View synonyms for ably



[ ey-blee ]


  1. in an able manner; with skill or ability; competently.


  1. a suffix combining -able and -ly that forms adverbs corresponding to adjectives ending in -able: commendably; dependably; tolerably .


/ ˈeɪblɪ /


  1. in a competent or skilful manner

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Word History and Origins

Origin of ably1

First recorded in 1350–1400, ably is from the Middle English word abelli. See able, -ly

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Example Sentences

After delving into the sisters’ letters and papers, the author ably illuminates the Blackwells’ struggles, the opposition they faced and the allies who helped make their success possible.

It’s the struggles of the men of First Platoon and others like them, which she so ably documents.

It is a huge accomplishment that she acquitted herself so ably, diving into a completely new role in a completely new sport in just a week.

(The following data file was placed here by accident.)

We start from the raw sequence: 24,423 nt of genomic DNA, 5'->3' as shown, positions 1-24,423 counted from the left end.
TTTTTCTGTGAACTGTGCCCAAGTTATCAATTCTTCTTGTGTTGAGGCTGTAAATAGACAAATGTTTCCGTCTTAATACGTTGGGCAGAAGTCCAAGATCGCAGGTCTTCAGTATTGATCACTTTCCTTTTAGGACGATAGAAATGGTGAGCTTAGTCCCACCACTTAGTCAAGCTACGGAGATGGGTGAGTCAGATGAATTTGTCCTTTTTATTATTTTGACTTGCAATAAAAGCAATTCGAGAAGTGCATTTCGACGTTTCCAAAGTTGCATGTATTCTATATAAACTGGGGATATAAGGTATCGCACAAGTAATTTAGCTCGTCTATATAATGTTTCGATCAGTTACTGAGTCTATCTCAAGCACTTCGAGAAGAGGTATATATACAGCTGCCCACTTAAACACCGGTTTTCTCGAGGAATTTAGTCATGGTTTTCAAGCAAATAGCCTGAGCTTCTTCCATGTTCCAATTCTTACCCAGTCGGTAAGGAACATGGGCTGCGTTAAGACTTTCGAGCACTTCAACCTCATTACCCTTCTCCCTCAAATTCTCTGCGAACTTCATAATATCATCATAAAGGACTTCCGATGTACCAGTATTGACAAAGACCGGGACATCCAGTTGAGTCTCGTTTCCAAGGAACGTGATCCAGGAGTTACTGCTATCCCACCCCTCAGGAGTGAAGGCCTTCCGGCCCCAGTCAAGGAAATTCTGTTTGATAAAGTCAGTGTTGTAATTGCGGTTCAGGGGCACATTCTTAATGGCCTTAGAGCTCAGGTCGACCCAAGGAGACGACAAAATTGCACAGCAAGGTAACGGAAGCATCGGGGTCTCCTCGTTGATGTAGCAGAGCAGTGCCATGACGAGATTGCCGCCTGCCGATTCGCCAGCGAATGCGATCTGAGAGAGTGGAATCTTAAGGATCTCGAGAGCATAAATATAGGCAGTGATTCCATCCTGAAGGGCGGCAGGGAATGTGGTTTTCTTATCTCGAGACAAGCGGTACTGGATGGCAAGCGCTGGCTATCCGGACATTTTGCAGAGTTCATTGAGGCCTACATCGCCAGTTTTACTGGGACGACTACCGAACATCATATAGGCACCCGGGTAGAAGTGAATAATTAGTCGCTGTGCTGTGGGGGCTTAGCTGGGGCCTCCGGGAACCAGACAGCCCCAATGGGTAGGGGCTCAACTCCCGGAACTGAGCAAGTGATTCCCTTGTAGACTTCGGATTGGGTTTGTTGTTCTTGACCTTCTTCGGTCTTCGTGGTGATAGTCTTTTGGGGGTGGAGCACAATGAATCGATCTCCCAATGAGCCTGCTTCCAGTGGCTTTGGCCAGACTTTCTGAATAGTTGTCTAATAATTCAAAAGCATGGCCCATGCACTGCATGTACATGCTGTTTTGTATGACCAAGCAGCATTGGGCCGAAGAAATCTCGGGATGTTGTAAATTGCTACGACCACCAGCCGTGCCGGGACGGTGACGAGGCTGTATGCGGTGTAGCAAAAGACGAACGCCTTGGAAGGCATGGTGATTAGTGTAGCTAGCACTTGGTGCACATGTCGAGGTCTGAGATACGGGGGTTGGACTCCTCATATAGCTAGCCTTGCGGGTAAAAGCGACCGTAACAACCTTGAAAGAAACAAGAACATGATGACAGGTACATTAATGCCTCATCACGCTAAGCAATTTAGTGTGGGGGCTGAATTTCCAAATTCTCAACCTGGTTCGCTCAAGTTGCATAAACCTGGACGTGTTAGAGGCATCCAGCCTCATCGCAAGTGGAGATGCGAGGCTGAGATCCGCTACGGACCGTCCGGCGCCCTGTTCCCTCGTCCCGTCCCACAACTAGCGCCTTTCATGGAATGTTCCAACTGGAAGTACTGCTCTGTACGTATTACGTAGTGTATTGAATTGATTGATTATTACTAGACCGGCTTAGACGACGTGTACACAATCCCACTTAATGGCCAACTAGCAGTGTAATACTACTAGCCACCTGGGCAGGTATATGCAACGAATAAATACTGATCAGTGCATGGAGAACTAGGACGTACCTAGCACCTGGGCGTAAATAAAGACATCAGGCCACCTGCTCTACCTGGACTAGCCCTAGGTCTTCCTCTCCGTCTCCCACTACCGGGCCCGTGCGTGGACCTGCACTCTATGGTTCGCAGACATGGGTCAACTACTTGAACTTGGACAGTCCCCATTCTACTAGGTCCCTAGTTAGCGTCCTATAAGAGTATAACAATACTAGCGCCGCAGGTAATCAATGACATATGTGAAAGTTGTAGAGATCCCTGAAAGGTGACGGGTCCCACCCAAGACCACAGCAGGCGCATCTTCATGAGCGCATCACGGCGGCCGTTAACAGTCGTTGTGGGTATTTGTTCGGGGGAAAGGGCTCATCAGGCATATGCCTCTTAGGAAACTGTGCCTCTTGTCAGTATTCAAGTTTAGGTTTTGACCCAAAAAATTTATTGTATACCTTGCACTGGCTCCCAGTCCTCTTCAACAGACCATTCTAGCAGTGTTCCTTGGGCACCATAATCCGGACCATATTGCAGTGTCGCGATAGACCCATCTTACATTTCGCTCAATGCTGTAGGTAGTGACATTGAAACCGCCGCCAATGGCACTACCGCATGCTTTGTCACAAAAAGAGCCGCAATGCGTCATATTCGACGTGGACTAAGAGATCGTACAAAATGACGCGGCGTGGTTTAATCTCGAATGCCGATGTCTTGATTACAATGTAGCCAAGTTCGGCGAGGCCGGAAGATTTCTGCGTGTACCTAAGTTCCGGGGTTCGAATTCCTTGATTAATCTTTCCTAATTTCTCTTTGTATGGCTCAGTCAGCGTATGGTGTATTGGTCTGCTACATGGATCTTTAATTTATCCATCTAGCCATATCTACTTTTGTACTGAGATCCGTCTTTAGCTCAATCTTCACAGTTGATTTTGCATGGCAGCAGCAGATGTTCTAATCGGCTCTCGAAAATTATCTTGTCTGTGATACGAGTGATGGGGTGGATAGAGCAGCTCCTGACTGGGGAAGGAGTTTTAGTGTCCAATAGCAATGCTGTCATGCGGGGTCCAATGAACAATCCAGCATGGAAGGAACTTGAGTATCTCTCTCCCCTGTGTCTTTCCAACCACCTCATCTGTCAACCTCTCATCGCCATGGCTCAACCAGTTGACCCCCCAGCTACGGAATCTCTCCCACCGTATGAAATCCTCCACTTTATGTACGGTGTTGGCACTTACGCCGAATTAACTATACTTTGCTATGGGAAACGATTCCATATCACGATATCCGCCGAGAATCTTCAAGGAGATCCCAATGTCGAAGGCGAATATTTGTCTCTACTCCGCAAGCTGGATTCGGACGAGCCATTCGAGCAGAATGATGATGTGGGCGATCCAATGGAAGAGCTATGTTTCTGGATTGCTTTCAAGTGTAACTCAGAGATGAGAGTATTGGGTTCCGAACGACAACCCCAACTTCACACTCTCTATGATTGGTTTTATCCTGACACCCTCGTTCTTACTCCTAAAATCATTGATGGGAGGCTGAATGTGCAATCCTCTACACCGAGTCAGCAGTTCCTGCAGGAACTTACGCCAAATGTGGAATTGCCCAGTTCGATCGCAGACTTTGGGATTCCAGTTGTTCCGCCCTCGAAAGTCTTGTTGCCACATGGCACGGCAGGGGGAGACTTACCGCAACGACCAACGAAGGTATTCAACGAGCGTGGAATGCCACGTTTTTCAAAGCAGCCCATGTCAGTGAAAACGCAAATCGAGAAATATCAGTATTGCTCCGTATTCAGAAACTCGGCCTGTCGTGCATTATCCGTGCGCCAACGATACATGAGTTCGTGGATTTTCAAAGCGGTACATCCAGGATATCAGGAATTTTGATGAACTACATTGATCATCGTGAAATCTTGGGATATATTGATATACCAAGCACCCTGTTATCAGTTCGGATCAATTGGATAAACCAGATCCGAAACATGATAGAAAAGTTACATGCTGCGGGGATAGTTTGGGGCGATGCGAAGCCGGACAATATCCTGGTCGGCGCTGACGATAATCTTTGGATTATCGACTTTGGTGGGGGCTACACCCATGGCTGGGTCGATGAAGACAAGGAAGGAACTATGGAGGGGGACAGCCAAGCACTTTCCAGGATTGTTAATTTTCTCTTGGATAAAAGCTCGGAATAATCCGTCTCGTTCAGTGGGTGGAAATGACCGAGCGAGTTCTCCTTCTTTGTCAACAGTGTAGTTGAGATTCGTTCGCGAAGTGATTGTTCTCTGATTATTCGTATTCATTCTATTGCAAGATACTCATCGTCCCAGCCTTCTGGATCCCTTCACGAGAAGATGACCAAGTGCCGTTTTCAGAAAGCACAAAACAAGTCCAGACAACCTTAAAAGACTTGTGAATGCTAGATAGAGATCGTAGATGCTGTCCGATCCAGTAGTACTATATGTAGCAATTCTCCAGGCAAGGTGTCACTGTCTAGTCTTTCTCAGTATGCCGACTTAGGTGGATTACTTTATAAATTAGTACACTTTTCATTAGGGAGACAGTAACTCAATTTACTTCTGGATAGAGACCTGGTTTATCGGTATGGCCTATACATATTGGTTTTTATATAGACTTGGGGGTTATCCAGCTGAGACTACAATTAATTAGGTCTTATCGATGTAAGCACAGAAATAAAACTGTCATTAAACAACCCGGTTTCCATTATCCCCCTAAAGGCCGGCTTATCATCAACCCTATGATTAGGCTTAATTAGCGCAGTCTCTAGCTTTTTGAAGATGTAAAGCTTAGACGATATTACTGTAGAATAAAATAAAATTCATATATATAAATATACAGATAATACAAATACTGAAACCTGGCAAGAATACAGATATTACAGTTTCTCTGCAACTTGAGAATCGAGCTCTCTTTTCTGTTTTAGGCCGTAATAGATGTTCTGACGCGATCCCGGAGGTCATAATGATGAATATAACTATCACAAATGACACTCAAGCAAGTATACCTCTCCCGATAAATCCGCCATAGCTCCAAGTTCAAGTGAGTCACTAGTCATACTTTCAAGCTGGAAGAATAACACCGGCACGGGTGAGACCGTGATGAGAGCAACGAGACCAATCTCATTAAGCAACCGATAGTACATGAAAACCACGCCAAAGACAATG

Finished with a squeeze of lemon, the gloriously crispy, aromatic topping does exactly what I had hoped it would — turn a simple, healthful fish dinner, into one that is completely, crave-ably joy-inducing.

He filled in ably in the Week 5 win against Indianapolis, scoring a touchdown and amassing 93 yards from scrimmage.

All these debates and doings made for juicy news, and the men of the local staff, ably bossed by Callahan, poured it out daily.

This is a real book with a real story, ably told and ably illustrated.

But he died counting Clinton a friend who had ‘served the American people most ably.’

In his first position in the Roosevelt administration, however, Kennedy acquitted himself ably.

A Florida native, Russell ably captures her state's wonky blend of natural beauty and carny effects.

I must again make free in asking the favour of your advice (which you have so ably given me for thirty years) on this plan.

The workman executes cleverly what the man of taste has designed ably.

ABLY has the same acceptations; he works, he plays, he teaches ably.

The Doctor has been editor of a newspaper, which was ably conducted.

But, when Orford had nothing to gain by doing what was wrong, he did what was right, and did it ably and diligently.


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